While Francis Bacon is very important for his advocacy of experimental science and his empirical leanings, John Locke (1632-1704) is very often considered the father of British empiricism. If Locke fails to make as significant of a contribution to the experimental method as Bacon, he nonetheless succeeds in offering a sophisticated view of human understanding that is taken up by George Berkeley and David Hume, the major British empiricists after him. Locke’s stature is enhanced further, though, by the great influence of his writings on social contract theory. His support of limited government and human rights had a significant impact on the Founding Fathers of the United States. Locke’s political philosophy will be taken up elsewhere. His epistemology will be highlighted here.
Locke’s most important contribution to epistemology is his Essay Concerning Human Understanding. Like Descartes in the rationalist tradition, and Berkeley and Hume in his own, Locke shifts his focus toward the mechanisms of human understanding. His epistemology represents a move away from the simple realism of the Aristotelian tradition. He focuses on the powers of the mind at work in the knowing process. One of Locke’s motivating concerns is that traditional scholastic epistemology had pushed beyond “our capacities.” Consequently, epistemologists had ended up embroiled in disputes about which no clear answers could be provided. He sets more modest goals than the Scholastic philosophers that preceded him and the rationalists who were more dominant in Continental Europe.
In contrast to the rationalists, who argue that the mind has innate ideas, Locke posits that the mind is at birth a blank slate. All knowledge has its root in sensory experience. There are two basic sources for this knowledge: One is our external senses, through which we come to experience the world. These are the ultimate source of all our knowledge. The other source is inner reflection. That is, we can consider the workings of our own minds, the ideas we have generated and so on. Locke’s view of epistemology is often called a copy theory or a representational theory. He maintains that the mind duplicates copies of ideas from the world. Yet this should not be understood simplistically. Our minds are passive recipients of what Locke calls simple ideas, things like color and shape. However, once in possession of such simple ideas, mind actively combines them into more complex ideas. So we are passive recipients of the simple ideas of roundness and orange-ness and juicy- and tangy-ness, but we actively generate the complex idea of an orange. This view that the mind combines simple ideas into more complex ones is sometimes referred to as a corpuscular theory of mind.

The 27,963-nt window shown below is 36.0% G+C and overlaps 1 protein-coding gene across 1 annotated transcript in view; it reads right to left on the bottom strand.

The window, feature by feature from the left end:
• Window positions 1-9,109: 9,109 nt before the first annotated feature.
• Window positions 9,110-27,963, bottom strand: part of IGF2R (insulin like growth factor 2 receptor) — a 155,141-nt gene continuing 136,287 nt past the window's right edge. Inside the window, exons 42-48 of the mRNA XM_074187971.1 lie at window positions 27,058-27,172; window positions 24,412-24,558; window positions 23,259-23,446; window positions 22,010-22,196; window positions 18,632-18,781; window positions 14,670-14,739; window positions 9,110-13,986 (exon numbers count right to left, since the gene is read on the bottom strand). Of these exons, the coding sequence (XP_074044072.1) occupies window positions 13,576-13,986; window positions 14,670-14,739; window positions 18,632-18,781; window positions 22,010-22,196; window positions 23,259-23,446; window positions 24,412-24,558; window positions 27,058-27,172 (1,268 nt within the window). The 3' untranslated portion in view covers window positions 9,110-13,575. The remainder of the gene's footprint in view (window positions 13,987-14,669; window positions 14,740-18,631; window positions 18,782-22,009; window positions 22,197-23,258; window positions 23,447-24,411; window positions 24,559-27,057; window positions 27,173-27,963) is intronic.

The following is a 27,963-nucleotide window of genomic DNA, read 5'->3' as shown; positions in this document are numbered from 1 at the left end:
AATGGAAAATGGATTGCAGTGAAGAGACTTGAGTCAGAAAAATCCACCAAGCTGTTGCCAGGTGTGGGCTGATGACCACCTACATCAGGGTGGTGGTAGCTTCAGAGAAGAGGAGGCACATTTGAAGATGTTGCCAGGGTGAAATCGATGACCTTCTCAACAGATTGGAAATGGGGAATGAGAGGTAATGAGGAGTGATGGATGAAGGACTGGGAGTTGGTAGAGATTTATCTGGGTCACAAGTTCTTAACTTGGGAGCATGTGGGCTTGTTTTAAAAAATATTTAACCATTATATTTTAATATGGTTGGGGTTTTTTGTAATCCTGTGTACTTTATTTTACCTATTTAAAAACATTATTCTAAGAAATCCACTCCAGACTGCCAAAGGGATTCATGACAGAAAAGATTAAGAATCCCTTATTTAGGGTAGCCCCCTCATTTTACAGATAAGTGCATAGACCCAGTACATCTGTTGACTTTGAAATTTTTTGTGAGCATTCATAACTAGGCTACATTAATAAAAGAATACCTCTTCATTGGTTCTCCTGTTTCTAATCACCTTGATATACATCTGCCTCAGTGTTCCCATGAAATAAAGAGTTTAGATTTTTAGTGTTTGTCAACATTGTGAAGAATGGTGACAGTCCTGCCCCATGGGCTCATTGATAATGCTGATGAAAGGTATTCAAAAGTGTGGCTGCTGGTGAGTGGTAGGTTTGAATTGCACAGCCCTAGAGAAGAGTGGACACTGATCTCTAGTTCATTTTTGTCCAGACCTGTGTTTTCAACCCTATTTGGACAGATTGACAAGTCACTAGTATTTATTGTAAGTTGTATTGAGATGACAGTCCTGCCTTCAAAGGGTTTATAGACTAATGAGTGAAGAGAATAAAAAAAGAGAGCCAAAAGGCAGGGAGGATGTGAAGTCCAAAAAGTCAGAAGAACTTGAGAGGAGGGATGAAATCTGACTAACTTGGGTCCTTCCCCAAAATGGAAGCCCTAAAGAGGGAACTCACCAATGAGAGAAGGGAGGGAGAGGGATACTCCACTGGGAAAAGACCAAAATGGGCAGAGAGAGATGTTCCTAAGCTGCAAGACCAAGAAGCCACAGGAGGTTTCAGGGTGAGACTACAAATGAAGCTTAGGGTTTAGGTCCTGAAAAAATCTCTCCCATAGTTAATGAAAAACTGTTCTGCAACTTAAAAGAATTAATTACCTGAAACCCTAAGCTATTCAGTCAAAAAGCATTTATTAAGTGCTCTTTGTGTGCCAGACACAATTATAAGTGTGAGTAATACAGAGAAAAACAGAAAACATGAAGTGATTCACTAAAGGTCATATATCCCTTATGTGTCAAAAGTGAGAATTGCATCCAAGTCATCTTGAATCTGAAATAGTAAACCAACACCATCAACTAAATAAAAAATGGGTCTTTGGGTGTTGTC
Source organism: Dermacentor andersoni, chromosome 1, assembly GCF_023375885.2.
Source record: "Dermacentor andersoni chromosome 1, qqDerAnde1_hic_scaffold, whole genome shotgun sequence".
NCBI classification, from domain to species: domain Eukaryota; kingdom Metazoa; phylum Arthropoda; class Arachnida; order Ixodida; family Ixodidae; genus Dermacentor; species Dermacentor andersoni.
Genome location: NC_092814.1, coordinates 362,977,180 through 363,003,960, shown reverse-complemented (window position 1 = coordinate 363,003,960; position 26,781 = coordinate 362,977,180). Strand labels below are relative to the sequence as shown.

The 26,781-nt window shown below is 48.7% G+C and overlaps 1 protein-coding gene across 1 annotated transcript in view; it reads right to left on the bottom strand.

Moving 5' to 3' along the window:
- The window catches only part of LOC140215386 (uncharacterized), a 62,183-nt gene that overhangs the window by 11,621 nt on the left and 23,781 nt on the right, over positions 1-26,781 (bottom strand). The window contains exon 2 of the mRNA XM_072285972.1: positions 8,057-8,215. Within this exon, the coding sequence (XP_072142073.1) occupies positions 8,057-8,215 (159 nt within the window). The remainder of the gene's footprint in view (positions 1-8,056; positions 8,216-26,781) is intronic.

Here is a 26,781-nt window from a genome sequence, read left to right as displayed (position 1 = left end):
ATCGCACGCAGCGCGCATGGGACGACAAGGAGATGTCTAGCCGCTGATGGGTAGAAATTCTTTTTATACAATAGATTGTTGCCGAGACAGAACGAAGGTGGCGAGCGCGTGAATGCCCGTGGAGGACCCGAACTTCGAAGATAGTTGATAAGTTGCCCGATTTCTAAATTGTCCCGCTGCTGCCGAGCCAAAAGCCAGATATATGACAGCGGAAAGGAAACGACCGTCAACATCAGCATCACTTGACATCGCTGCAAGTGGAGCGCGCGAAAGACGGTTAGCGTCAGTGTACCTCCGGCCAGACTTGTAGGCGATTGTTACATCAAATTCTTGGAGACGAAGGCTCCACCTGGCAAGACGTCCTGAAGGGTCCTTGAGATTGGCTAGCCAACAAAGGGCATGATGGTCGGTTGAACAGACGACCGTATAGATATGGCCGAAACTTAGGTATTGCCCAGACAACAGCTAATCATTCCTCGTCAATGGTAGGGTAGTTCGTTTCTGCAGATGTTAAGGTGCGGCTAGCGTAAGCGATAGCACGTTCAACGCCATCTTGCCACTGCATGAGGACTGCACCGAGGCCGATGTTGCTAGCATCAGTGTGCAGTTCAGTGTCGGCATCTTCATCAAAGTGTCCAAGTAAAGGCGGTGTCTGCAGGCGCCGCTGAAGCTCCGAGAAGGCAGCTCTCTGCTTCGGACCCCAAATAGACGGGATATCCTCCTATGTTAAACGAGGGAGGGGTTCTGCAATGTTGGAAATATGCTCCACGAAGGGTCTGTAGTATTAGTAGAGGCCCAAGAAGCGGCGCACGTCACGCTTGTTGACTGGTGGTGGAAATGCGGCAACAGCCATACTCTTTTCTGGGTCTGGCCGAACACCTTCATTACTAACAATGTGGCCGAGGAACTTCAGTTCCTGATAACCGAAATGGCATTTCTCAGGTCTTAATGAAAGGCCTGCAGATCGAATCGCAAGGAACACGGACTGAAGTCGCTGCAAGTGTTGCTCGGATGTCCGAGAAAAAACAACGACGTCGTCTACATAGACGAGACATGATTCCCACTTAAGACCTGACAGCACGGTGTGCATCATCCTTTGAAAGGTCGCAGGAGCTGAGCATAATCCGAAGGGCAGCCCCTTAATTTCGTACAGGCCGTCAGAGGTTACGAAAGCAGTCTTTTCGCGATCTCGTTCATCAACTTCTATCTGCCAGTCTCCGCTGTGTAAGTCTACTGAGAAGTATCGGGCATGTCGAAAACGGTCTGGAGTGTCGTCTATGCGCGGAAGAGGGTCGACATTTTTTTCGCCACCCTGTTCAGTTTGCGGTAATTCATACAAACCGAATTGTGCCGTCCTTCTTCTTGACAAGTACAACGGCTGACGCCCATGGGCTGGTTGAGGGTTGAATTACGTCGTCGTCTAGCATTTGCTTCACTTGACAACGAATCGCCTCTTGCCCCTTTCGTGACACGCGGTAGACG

One of Locke’s first steps in the essay is to lay out his view that the mind is at birth a tabula rasa, a blank slate. Again, here he differentiates himself from the rationalists. He maintains we are not born with inscribed ideas — say of God, the self, or key logical concepts. Nor are we born with foundational principles of mind or even practical moral principles. Locke’s basic argument is that if such basic ideas were innate, then babies and the learning impaired should be able to articulate them. But they clearly cannot. Hence we must not have such innate ideas. The theory already outlined builds on this: All knowledge begins with experience. We passively assimilate simple ideas from that experience. Our mind’s then can actively go to work on those simple ideas, making more complex ones.